The cities of Normandy during the 1944 battles
Liberation: August 17, 1944
8th Battalion Parachute Regiment, 3rd Para Brigade, 6th Airborne Division
1st Canadian Parachute Battalion, 3rd Para Brigade, 6th Airborne Division
N°4 Commando, 1st Special Service Brigade, 3rd Infantry Division
N°6 Commando, 1st Special Service Brigade, 3rd Infantry Division
Grenadier-Regiment 736, 716. Infanterie-Division
The municipality of Bavent in Calvados is situated on a high point and represents a compulsory crossing point between the east and west of the marshes of the Dives. The village is also bordered to the south by an important forest that bears the name of Bois de Bavent. The Germans who occupy the area belong to the 4th Battalion of the Grenadier-Regiment 736 of the 716. Infantry Division. The command post of the 4th Company of Ost Battalion 642 (composed of former Russian soldiers enrolled in the Wehrmacht) is located in Bavent.
The Allies wanted to secure the left flank of their bridgehead by destroying several bridges over the Dives and Divette rivers and then retreating to the compulsory crossing points by firmly holding them against any German counter-attacks. The 3rd Para Brigade of the 6th Airborne Division was in charge of this mission in the early hours of 6 June 1944 and the 8th Battalion Parachute Regiment was ordered to retreat to the level of Bavent wood. The troops disembarked at the dawn of D-Day then reinforce the paratroopers’ device and Bavent must be taken by the commandos of the 1st Special Service Brigade the day after June 6, 1944.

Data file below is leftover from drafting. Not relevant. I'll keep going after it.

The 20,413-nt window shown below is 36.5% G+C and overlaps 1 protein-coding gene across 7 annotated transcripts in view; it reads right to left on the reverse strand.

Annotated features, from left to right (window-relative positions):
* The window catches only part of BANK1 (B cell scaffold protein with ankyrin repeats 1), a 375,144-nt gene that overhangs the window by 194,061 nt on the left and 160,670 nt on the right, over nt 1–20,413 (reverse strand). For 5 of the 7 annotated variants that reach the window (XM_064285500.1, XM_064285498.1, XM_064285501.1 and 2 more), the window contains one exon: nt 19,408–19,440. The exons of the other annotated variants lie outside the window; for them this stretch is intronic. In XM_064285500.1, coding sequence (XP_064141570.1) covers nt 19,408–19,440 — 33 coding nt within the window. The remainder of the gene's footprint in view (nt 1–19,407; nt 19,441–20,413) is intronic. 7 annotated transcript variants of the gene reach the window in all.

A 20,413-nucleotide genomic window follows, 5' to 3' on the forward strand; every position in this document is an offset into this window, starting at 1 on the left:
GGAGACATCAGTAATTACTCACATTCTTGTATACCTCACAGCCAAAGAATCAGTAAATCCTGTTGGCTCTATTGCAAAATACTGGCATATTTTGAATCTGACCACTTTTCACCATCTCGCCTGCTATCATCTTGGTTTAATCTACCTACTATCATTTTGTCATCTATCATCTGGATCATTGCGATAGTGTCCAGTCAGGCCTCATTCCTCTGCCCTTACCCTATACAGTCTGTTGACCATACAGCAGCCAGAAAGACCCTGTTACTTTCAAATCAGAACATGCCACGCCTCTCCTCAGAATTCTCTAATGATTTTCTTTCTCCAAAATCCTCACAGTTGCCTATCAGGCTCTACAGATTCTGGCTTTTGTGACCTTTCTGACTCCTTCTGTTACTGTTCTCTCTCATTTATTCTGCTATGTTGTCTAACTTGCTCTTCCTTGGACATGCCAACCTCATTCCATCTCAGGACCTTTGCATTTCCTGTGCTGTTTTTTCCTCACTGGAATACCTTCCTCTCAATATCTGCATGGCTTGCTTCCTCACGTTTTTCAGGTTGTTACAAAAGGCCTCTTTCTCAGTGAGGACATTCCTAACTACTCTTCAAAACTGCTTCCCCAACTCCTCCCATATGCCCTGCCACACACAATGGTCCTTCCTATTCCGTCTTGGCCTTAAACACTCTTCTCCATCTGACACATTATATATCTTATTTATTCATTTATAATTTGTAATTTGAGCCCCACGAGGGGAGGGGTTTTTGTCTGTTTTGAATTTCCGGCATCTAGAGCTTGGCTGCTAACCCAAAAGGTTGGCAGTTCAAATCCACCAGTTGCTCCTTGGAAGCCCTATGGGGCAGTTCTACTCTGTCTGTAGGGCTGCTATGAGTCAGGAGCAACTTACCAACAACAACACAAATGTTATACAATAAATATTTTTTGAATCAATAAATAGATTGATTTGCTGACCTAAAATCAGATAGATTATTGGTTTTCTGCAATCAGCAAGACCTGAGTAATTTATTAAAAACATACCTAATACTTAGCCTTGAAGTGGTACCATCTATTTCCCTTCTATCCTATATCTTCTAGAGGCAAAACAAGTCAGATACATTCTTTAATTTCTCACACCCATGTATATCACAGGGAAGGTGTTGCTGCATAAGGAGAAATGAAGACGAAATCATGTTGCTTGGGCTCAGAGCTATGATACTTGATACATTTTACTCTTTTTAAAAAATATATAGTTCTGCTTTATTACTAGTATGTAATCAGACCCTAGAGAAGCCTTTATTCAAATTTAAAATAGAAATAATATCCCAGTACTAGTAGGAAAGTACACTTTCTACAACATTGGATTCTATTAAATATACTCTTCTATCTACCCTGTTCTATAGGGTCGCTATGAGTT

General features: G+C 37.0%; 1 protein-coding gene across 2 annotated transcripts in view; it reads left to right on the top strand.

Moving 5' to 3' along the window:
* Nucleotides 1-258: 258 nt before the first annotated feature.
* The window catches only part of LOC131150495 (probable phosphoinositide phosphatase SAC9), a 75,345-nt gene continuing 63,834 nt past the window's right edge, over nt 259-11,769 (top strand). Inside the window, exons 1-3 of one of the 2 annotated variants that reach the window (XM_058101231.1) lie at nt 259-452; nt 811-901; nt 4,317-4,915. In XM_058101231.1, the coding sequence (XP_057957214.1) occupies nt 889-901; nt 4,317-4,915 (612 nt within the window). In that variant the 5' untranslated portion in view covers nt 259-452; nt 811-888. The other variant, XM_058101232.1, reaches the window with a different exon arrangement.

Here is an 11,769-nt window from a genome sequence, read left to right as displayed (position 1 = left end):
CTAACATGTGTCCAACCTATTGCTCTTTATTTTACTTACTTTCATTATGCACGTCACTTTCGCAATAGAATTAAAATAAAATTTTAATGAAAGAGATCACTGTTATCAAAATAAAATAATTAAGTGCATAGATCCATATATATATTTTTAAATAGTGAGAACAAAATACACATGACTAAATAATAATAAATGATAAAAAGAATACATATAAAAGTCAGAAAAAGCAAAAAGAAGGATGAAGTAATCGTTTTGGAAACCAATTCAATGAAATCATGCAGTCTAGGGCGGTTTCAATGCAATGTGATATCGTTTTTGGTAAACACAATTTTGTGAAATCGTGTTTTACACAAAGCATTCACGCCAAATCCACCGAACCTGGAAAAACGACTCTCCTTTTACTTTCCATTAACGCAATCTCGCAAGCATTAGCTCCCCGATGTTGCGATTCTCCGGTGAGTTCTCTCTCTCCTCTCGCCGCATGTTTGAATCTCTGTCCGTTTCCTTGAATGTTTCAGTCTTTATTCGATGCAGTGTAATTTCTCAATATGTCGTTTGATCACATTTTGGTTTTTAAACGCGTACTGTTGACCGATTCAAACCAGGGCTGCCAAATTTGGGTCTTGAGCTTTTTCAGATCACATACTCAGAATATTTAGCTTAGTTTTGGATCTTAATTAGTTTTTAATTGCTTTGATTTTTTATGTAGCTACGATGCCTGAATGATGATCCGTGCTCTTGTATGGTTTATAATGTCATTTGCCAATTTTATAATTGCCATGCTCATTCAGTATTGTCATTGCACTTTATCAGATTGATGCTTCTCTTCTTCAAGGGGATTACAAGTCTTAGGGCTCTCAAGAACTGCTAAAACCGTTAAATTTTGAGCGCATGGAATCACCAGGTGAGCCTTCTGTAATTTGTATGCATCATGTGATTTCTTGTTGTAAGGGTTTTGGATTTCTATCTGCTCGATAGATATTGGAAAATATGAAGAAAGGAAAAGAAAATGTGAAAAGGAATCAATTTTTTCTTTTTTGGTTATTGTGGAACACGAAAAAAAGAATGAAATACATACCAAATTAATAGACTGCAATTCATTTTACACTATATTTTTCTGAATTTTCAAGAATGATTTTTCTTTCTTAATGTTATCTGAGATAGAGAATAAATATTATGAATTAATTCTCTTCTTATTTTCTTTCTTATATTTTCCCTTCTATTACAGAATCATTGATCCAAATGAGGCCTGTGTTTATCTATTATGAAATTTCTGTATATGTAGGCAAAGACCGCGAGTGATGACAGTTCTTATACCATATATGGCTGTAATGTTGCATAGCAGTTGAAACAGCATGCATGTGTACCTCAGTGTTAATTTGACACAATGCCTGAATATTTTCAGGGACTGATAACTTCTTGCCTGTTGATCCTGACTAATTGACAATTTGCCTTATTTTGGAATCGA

But on the evening of June 6, the Germans quickly reinforced the commune of Bavent. As early as June 7, 1944, the first elements of the 346 Infantry Division were in position against British paratroopers. While the 8th Battalion Parachute Regiment holds the wood of Bavent and conducts numerous patrols to deceive the enemy on the exact number of paratroopers present in the area, the Allied and German effort is concentrated more to the northwest , At the height of the village of Bréville. Despite this, the Canadian paratroopers of the 1st Canadian Parachute Battalion (3rd Para Brigade) carried out several reconnaissances of the village day and night to test the defensive German device. Canadians also trap the stations and roads along Bavent, especially during the night of June 7-8, 1944.
In the weeks that followed, the front did not evolve and it was not until the launch of Operation Paddle in August 1944 that the situation changed. This offensive directed towards the Seine begins on the night of 16 to 17 August and the No. 4 Commando (1st Special Service Brigade) seizes Bavent without major fights. The village is nothing but a heap of ruins.